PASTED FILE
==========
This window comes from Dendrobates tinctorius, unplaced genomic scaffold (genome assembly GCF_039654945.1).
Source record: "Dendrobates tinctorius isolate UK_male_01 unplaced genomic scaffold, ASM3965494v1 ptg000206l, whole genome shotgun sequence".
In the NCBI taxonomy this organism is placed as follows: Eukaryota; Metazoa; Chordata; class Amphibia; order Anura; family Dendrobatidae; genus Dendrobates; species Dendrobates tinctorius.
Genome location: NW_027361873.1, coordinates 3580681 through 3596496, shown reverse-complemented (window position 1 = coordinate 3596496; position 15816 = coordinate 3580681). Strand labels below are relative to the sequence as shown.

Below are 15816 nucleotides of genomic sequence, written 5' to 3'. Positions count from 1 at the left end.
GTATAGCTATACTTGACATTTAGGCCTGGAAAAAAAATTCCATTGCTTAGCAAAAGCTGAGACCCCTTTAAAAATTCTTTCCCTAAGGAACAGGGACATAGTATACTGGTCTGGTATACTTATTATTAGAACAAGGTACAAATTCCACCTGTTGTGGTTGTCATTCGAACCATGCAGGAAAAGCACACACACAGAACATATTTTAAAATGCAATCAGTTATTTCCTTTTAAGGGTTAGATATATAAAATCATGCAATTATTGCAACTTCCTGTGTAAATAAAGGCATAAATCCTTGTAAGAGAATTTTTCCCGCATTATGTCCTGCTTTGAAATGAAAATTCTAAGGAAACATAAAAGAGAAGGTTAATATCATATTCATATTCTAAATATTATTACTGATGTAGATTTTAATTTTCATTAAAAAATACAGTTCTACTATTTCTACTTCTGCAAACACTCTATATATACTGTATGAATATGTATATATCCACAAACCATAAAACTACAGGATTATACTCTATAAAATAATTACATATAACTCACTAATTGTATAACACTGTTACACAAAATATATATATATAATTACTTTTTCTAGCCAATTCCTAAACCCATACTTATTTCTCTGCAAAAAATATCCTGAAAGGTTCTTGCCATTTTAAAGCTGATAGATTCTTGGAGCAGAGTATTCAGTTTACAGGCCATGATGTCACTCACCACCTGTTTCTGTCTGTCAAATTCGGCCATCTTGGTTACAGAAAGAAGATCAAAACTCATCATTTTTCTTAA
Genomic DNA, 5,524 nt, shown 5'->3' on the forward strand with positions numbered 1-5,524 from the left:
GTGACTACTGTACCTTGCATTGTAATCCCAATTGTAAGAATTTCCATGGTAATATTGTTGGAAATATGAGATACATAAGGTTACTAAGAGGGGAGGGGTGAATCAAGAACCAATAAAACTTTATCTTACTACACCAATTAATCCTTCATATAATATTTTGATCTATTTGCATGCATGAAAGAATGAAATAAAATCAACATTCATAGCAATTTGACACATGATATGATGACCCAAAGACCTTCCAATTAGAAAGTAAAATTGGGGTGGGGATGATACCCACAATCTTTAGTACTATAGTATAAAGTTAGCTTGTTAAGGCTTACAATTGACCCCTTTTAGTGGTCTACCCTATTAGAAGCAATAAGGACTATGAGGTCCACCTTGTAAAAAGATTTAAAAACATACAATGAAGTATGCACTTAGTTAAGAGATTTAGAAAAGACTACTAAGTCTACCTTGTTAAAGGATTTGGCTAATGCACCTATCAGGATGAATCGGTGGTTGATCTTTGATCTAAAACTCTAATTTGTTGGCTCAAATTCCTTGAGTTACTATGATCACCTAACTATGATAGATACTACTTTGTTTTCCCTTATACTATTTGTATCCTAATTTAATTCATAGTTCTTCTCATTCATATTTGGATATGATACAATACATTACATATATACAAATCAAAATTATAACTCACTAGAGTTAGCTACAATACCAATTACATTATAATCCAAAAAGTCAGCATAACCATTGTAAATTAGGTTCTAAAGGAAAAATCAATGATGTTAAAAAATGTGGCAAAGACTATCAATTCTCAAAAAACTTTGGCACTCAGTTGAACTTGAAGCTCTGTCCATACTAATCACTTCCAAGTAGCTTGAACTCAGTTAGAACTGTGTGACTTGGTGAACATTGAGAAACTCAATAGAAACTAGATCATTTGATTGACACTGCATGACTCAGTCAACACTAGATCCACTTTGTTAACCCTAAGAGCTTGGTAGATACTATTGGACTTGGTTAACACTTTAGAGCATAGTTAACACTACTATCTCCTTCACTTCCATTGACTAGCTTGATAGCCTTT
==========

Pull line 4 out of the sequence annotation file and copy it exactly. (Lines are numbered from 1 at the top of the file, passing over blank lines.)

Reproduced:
Genome location: NW_027361873.1, coordinates 3580681 through 3596496, shown reverse-complemented (window position 1 = coordinate 3596496; position 15816 = coordinate 3580681). Strand labels below are relative to the sequence as shown.